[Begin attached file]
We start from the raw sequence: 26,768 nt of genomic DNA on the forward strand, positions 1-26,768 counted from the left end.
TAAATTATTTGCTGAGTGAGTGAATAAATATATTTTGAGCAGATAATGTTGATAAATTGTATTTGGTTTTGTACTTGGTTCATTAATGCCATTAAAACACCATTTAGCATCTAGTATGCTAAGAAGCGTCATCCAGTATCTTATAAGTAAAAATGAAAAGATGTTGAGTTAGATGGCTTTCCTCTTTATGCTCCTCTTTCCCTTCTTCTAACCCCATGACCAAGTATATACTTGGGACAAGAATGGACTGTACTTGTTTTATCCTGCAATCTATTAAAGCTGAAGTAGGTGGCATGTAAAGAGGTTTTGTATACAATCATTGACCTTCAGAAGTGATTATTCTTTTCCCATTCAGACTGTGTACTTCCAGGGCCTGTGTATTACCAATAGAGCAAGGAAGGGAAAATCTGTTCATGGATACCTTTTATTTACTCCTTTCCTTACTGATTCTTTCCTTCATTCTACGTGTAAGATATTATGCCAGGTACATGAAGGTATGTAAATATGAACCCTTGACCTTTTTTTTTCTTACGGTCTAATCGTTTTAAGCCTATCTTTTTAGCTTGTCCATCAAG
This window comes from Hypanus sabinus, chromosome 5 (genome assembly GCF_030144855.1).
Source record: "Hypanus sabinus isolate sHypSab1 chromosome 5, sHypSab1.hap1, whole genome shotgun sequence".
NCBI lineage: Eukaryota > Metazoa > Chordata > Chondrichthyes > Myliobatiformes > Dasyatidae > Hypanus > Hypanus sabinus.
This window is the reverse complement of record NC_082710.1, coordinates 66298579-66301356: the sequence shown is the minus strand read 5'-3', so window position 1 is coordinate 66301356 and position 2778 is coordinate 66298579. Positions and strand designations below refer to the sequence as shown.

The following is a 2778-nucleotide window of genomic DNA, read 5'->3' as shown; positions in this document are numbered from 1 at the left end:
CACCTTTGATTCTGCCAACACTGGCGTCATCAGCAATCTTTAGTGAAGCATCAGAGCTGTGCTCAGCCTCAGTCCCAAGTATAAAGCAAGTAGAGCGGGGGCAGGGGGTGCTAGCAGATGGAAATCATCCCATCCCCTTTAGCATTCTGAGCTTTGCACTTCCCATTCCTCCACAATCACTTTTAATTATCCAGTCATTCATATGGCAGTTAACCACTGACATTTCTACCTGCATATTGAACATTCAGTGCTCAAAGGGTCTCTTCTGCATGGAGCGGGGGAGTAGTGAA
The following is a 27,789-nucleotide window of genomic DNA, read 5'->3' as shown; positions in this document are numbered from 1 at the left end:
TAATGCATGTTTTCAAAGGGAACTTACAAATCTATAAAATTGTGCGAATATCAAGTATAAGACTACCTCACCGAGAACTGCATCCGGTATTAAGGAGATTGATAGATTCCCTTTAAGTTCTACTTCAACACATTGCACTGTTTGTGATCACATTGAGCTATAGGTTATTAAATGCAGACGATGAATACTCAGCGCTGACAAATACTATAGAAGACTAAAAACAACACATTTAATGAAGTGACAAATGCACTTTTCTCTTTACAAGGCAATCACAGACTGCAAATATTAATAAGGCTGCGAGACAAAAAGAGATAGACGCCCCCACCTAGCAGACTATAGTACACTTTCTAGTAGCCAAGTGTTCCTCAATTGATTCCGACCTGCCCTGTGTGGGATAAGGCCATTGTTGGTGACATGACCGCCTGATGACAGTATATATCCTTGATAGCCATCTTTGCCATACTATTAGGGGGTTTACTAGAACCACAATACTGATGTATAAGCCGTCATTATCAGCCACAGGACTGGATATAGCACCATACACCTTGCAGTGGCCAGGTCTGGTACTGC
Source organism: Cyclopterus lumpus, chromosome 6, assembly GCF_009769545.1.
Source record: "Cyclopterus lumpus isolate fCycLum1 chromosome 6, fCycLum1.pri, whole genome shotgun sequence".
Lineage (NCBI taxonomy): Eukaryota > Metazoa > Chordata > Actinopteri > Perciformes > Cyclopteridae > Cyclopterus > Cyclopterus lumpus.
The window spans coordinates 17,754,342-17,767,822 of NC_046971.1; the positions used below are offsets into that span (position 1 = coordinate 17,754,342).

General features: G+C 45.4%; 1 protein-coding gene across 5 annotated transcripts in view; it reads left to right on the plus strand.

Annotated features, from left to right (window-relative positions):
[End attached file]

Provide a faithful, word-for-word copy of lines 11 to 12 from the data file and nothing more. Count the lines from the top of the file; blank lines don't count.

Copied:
Source organism: Cyclopterus lumpus, chromosome 6, assembly GCF_009769545.1.
Source record: "Cyclopterus lumpus isolate fCycLum1 chromosome 6, fCycLum1.pri, whole genome shotgun sequence".